A wonderful Cinderella story from start to finish. Great acting by each and every one of the actors. Beautifully choreographed, amazing music, costumes, and dances. Had a great time going with my family.
Gabriella Cicero, Junior
It was great to see this Cinderella musical. You can clearly see the hours of hard work and dedication that went in through the songs, dances, and music from the actors to the musicians and backstage crew.
Abigail Montes, Junior
As one of the pit members of the musical, it was the best experience I have had as a musician. To go through multiple practices and repeating songs to get the cues just right, it helped me grow a lot and learn more about the music world.
Adriana Cruz, Senior
WHS drama club has put on yet another amazing production. This year’s performance of Cinderella had beautiful singing, phenomenal costumes, and incredible actors/actresses. This musical was enjoyed by all ages and was a great way to spend the weekend!
Erika Mayzenberg, Junior
I went to the understudy show and I was extremely impressed with how the cast did. They really brought out the characters they were playing and even without a lot of practice for their parts, they were able to put on a funny, exciting, and absolutely spectacular show.
Holden Escabi, Junior
Watching Cinderella, it was clear just how much hard work and talent went into the show! The whole production had great energy and was a reminder of the amazing things that the WHS community is capable of achieving.
Gabriella Szwed, Junior
I was able to make the understudy portion of the play on Tuesday and all of the characters were so talented. I thought that it was very impressive how they were able to put on a full play before the final show with all of their lines memorized and dances learned.
Megan Lipka, Junior
The WHS Drama production of Cinderella was amazing! The acting and singing were amazing and the dance numbers were really cool too. The Prince is Giving a Ball and Ten Minutes ago were two very cool numbers in the show. Also, the pit and the backstage crew were pretty cool too!
Sarah Wrona, Junior
I enjoyed the show, especially seeing my friends on stage and hearing everyone sing. My favorite parts were watching the dress transformations and watching the remote control mouse hit a prop and then go back off stage.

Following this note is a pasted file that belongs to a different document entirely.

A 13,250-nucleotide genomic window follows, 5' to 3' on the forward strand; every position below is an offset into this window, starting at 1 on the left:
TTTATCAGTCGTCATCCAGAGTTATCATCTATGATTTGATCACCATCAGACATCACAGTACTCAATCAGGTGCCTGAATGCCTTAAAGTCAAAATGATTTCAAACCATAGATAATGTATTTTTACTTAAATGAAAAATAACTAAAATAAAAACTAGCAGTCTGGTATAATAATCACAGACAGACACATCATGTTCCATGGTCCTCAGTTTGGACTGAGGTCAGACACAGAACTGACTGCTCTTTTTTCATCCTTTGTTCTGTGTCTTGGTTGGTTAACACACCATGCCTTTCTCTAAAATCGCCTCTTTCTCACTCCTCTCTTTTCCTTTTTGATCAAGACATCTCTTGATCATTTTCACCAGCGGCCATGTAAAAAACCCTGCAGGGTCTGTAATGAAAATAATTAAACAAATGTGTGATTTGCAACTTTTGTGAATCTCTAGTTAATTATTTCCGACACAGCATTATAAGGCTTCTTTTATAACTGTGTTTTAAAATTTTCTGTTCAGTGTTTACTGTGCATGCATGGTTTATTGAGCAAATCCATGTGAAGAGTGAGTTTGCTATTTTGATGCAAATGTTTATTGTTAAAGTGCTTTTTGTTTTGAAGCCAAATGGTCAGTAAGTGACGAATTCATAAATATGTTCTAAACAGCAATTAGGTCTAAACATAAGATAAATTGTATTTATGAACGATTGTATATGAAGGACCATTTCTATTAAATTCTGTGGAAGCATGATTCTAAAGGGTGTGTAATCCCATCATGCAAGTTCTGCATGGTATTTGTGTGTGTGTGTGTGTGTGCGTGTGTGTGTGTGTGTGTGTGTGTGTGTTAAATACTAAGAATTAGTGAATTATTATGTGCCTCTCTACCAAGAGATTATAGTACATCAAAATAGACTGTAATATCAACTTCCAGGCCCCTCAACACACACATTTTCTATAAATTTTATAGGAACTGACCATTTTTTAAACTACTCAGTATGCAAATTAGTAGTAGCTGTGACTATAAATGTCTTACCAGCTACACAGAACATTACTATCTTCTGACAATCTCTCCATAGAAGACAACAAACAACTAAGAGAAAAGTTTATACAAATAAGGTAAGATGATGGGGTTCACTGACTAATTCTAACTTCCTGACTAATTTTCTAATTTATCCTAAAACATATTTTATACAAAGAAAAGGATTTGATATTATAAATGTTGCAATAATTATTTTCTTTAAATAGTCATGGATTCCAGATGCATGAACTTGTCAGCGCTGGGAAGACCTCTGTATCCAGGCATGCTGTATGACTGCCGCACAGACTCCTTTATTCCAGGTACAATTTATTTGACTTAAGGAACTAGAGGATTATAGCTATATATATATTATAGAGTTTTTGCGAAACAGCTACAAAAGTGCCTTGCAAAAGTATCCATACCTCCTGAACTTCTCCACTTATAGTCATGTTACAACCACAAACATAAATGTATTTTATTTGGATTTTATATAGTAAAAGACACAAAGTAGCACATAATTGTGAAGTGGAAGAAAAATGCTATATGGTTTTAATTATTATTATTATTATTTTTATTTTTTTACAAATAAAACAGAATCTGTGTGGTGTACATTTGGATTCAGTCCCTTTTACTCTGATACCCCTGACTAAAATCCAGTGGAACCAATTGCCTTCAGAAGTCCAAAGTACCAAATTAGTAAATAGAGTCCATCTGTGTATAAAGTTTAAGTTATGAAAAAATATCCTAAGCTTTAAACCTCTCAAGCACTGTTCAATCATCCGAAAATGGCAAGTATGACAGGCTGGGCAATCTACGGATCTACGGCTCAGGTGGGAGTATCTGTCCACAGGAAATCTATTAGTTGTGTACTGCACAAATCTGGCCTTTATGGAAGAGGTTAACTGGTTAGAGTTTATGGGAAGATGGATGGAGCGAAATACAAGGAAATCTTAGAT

Vanessa Venditti, Junior
I thought the musical itself was really good, I liked how they took the stage to our seats and I thought the slide behind them changing settings was cool and easier. Found myself laughing at some of the lines which were good. Only thing is, I was looking forward to seeing if Mr. Pfister is a good actor... wanted more from him.
Kareena Khadar, Senior
The school play was a wonderful production of the classic tale Cinderella. The cast was energetic and full of spirit. It was a great way to spend time with friends this weekend and I was especially blown away by Mia Sommer's and Olivia Krout's Voices
Karima Hasan, Junior
This show was super fun and I got so much closer with my friends and we became a little family. It was a lot of work and super hectic but it helped build a lot of skills from balancing school, work, and rehearsal.
Charlotte Daigle, Junior
Being in this show is such an important experience because we become such a tight group because we are with each other all the time. We are bonding over the inside jokes and hanging out just singing songs from the show. The people in the show became my closest friends, it made me feel like a family and I will miss it so much, I can't wait for next year.